I live in the forest, near La Ronge, Saskatchewan. La Ronge is a small northern community beside Lac La Ronge, a large lake of islands, trees, bedrock slopes, and cliffs. I am intimately involved in this landscape, as an artist, and as a wilderness canoe tripper, hiker and cross country skier.
I make my art in homage to the central importance of nature, nature in its pristine state, nature that must be respected, if it is to continue to sustain us. Nature sustains me in all ways. I need wild nature to feel really alive and happy. I live where a network of lakes and rivers connect the forests and muskegs, which I ski over in the winter, and canoe and portage across in the summer. I make art to share this place, and to allow the viewer to consider the rich, and precious importance of an undisturbed ecosystem. My subject matter is determined by my experiences in this landscape, witnessing a forest fire, paddling across a lake on a long canoe trip, looking up close at mosses and plants, or watching ravens play in the thermals over a frozen lake in the spring time.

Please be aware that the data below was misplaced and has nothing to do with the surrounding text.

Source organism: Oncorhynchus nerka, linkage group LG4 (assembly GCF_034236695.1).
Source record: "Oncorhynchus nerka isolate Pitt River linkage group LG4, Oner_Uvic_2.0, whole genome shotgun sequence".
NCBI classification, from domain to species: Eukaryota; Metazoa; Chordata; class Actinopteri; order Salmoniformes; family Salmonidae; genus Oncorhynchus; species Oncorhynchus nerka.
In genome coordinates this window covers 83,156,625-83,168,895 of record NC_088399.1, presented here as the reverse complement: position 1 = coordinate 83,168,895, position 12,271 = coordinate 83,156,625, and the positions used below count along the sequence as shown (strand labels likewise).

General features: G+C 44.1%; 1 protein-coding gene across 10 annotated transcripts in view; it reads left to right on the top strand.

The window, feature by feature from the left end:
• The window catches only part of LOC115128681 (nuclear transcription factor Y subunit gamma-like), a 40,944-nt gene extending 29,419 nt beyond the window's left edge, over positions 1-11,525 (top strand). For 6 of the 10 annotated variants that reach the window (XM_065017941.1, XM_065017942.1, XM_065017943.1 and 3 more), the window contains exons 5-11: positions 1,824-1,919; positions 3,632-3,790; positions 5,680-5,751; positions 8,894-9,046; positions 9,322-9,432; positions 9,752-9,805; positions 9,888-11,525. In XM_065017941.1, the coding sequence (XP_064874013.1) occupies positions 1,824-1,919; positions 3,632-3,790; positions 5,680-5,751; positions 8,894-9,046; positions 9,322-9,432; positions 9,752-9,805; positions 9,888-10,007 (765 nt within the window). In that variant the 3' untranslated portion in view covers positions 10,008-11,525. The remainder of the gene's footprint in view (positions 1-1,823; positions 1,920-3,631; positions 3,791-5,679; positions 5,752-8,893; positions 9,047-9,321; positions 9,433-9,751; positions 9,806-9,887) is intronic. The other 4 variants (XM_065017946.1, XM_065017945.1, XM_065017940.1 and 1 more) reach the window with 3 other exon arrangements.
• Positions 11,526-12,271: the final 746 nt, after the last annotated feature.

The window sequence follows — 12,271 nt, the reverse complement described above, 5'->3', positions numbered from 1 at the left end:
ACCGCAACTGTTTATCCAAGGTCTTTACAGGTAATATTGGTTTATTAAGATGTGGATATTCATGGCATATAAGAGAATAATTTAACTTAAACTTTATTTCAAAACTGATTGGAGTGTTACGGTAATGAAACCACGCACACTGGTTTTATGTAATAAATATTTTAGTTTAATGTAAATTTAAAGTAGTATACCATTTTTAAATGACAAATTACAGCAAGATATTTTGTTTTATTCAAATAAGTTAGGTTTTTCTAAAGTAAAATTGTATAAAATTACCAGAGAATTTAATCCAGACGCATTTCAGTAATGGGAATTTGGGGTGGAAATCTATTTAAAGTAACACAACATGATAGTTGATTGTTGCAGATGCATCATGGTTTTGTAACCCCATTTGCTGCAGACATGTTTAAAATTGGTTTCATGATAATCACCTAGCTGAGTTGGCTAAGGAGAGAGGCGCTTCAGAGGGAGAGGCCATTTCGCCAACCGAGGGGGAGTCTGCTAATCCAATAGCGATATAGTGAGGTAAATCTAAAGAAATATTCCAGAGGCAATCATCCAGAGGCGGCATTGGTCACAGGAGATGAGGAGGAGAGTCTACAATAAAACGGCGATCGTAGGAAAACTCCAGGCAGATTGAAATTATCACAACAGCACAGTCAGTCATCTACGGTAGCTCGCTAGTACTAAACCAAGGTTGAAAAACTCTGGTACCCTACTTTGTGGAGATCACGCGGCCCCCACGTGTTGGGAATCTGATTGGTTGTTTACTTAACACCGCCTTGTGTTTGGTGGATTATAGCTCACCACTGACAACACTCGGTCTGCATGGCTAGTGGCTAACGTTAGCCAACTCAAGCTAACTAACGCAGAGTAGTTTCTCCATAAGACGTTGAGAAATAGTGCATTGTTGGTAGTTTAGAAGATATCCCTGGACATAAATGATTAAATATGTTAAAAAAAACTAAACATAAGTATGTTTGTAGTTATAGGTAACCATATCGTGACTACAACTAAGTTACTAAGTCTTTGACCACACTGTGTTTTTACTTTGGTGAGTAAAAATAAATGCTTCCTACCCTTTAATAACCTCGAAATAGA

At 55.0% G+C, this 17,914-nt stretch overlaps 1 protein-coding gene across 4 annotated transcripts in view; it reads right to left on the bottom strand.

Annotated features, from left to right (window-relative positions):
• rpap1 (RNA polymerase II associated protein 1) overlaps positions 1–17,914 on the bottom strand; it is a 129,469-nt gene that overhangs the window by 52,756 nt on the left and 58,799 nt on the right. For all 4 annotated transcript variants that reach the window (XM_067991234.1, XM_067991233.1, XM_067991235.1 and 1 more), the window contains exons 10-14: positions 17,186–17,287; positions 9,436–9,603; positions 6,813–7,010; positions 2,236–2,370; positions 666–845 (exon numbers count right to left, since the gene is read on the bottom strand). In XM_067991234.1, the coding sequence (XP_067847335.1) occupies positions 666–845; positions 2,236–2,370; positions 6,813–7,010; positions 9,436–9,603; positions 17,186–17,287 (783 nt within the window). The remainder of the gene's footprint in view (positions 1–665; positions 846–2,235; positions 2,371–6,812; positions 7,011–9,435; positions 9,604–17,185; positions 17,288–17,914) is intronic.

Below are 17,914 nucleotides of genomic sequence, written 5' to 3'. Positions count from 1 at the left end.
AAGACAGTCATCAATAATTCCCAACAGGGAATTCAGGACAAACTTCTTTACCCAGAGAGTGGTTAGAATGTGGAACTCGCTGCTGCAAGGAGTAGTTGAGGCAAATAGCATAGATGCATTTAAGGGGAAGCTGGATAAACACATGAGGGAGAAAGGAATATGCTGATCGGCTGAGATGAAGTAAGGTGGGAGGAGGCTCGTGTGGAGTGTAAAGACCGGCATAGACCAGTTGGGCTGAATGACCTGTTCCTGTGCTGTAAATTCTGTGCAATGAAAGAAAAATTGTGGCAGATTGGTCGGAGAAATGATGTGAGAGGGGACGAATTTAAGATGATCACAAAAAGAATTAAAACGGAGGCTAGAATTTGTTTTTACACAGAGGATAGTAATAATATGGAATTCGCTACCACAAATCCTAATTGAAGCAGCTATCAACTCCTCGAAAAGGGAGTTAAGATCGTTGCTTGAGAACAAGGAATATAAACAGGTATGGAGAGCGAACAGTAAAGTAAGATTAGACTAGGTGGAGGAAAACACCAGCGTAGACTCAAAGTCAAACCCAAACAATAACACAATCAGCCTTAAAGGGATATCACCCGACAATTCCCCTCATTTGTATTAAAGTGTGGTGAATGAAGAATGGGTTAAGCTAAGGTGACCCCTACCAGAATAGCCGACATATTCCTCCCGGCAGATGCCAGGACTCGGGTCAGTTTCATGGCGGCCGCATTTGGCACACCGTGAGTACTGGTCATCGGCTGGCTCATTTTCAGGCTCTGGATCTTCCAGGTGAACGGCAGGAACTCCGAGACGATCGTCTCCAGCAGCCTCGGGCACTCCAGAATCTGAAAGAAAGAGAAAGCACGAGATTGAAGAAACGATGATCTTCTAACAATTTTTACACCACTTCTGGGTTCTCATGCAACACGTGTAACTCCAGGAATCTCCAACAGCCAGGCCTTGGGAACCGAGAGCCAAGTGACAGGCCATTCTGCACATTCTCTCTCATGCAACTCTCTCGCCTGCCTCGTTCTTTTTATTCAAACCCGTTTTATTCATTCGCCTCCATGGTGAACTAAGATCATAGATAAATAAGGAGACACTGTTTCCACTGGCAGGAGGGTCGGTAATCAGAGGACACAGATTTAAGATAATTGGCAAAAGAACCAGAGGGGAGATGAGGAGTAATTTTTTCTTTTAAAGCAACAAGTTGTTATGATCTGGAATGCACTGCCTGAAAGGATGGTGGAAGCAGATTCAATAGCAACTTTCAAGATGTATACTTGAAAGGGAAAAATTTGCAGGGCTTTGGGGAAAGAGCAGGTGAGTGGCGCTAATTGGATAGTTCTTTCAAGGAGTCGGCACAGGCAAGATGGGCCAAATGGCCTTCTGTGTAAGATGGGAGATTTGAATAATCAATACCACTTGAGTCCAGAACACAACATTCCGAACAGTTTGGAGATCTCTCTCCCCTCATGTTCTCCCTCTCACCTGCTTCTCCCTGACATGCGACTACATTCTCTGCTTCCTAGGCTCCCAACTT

My textile art is made with pieces of fabric that are cut and collaged together and then stitched and quilted, to give rigidity. I like the tactile aspect of fabrics, the patterns and colours available, and how soft and homey they are. I was a painter for decades, but now prefer the hands-on aspect of textile work, as well as the various processes that the production involves.
I begin by sketching ideas, progressing from thumbnail sketches to a large drawing of the chosen composition, with coloured pencils. Or, I base my fabric work on one of my paintings. I sort and choose fabrics that suit areas, and begin to collage cut-out pieces, following the drawing I have made. The nearest fabric store is 250 km away, so I make do with what I have, which can lead to fresh and unexpected solutions. Sometimes I paint or dye fabric to achieve a desired colour. I place the pieces down loosely, allowing for many changes, moving and exchanging pieces in the manner of a collage. Finally, I sew everything in place, first with a satin stitch to stop any fraying and give a strong outline to each shape, and then with free-motion stitching to adhere the 3 layers, to add more lines, to embellish, and to create some depth to certain areas. The process varies from the purely creative, dynamic stages of design, drawing, tracing, and collaging, to the meditative ironing and hand basting of the layers, and then to the precise craft of the final machine sewing.